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Fuel for Living Things

Author(s): Nancy P. Moreno, PhD, Barbara Z. Tharp, MS, and Judith Dresden, MS.

Session 3: The Investigation

  1. Start a brief class discussion about yeast. Remind students that yeast is a living, microscopic, single-celled organism. Given the right conditions, it will grow and multiply. 

  2. Direct students to label one cup as “food” and the other as “no food.” Have them add about 1/2 cup of warm water and 1/2 teaspoon of yeast to each cup. Ask, Do you think the yeast cells have much to eat in the cup now? Help students understand that all living things need food to survive and grow.

  3. Ask, What do you think would happen if we added yeast food to one of the cups? Have students record their predictions. Then, have one person in each group add one teaspoon of sugar to the cup labeled “food,” and swirl or stir the solution gently.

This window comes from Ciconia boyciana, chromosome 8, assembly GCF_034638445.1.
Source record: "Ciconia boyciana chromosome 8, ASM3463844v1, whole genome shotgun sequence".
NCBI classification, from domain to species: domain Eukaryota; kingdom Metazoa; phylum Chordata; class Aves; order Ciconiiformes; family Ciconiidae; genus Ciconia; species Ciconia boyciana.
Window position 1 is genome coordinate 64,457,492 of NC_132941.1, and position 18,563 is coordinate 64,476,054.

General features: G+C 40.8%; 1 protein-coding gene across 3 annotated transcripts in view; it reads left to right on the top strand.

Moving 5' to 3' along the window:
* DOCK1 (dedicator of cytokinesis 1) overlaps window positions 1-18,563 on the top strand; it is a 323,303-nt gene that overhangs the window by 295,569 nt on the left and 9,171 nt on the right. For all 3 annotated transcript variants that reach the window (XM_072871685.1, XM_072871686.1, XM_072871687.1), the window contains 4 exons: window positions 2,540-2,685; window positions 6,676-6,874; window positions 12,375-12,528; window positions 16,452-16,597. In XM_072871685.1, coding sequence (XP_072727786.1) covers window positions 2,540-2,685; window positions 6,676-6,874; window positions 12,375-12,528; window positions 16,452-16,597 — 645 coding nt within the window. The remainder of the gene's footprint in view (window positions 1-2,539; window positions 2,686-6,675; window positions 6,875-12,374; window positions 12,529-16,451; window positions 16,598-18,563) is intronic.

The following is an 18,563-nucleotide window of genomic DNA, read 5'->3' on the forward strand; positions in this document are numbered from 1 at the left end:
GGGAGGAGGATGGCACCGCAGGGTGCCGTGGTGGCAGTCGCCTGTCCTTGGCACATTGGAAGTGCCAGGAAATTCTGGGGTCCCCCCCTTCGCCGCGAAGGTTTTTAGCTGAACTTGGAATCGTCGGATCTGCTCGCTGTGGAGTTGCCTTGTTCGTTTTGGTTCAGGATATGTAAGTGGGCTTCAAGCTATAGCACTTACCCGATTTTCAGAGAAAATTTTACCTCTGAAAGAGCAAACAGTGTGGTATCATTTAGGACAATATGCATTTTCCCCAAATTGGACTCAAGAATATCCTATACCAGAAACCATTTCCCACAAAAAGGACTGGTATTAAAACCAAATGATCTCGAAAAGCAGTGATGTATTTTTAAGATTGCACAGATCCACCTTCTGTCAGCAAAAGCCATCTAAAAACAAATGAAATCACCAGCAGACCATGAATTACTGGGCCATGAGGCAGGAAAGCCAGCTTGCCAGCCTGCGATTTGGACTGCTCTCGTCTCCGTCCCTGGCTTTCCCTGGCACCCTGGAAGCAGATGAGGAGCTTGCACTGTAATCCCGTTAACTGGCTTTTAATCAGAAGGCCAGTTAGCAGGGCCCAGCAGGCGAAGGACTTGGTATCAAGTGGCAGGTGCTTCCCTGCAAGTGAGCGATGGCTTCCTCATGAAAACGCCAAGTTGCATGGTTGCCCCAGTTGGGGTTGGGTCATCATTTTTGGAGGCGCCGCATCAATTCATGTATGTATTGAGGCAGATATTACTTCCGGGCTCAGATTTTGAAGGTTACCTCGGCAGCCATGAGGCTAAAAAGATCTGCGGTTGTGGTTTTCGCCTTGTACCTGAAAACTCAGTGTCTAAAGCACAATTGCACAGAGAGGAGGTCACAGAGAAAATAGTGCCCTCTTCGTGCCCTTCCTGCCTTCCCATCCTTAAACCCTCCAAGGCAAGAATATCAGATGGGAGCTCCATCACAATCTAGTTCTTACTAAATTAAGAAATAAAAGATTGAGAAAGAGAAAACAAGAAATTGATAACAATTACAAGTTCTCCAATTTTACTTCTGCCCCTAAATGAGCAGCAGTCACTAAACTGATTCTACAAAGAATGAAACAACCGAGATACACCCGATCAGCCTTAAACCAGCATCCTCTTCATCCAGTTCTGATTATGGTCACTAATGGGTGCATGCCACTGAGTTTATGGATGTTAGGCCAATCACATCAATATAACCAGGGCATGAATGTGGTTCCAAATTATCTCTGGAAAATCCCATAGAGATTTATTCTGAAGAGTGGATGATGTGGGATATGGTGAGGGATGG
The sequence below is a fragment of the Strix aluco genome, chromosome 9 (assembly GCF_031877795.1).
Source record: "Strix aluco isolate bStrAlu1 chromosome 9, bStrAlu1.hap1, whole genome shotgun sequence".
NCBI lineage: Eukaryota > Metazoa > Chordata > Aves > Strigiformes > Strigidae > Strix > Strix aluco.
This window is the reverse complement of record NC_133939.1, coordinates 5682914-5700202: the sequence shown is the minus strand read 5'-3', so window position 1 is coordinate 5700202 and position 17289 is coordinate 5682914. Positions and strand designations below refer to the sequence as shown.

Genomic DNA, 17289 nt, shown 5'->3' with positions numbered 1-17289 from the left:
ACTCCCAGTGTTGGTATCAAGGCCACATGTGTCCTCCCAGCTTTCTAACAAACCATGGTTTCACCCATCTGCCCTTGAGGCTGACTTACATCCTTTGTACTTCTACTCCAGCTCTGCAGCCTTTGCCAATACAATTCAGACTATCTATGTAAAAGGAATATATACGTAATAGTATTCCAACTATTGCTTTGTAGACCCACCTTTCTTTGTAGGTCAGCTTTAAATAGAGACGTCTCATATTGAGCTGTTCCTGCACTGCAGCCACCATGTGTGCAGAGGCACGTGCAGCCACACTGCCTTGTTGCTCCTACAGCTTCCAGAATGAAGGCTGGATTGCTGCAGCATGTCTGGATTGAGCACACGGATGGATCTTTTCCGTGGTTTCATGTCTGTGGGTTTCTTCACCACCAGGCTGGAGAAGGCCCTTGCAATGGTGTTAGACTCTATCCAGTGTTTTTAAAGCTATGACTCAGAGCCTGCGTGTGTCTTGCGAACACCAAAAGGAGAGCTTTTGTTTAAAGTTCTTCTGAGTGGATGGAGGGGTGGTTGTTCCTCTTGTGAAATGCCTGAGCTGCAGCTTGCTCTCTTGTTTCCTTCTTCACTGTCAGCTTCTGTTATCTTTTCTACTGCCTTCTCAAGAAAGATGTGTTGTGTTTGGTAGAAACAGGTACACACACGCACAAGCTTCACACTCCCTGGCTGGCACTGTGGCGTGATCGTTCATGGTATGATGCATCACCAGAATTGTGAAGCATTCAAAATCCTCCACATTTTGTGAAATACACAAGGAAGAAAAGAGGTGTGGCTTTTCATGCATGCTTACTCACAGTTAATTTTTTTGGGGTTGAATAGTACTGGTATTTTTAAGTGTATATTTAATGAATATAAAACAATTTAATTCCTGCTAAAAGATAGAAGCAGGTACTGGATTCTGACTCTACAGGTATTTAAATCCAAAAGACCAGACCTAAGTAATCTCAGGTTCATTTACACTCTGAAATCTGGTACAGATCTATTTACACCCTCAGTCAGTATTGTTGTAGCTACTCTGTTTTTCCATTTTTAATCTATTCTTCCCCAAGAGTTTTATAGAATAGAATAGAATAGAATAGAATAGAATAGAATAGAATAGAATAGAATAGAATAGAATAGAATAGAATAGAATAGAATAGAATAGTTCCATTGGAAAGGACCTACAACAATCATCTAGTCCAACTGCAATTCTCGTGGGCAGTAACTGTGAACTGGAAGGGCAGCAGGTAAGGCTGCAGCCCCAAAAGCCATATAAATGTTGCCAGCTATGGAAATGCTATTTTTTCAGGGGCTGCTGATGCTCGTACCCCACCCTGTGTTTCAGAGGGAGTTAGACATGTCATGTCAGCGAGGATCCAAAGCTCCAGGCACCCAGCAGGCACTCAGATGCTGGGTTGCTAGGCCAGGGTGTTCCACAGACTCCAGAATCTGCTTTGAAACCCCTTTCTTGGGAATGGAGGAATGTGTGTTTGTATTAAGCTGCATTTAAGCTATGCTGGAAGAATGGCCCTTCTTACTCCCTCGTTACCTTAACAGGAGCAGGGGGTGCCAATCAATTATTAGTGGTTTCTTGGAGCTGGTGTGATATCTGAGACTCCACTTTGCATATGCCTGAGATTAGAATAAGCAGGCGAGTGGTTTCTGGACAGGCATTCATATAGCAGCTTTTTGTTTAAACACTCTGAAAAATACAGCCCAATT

4. Direct each group to set its cups side-by-side and observe both cups every 5–10 minutes. Students should stir both cups (using separate stirrers) each time they make their observations. After a short time, students will observe that the yeast in the cup with sugar has begun to produce CO2 (turning the liquid foamy). 

  5. After 30–45 minutes, instruct students to pour small, equal amounts of the cabbage juice into both cups and stir the mixture. Ask them to observe the colors and record their observations. (The “FOOD” cup with yeast and sugar will be more pink than the “NO FOOD” cup without sugar.)


Funded by the following grant(s)

National Institute of Environmental Health Sciences, NIH

National Institute of Environmental Health Sciences, NIH

My Health My World: National Dissemination
Grant Number: 5R25ES009259
The Environment as a Context for Opportunities in Schools
Grant Number: 5R25ES010698, R25ES06932

Houston Endowment Inc.

Foundations for the Future: Capitalizing on Technology to Promote Equity, Access and Quality in Elementary Science Education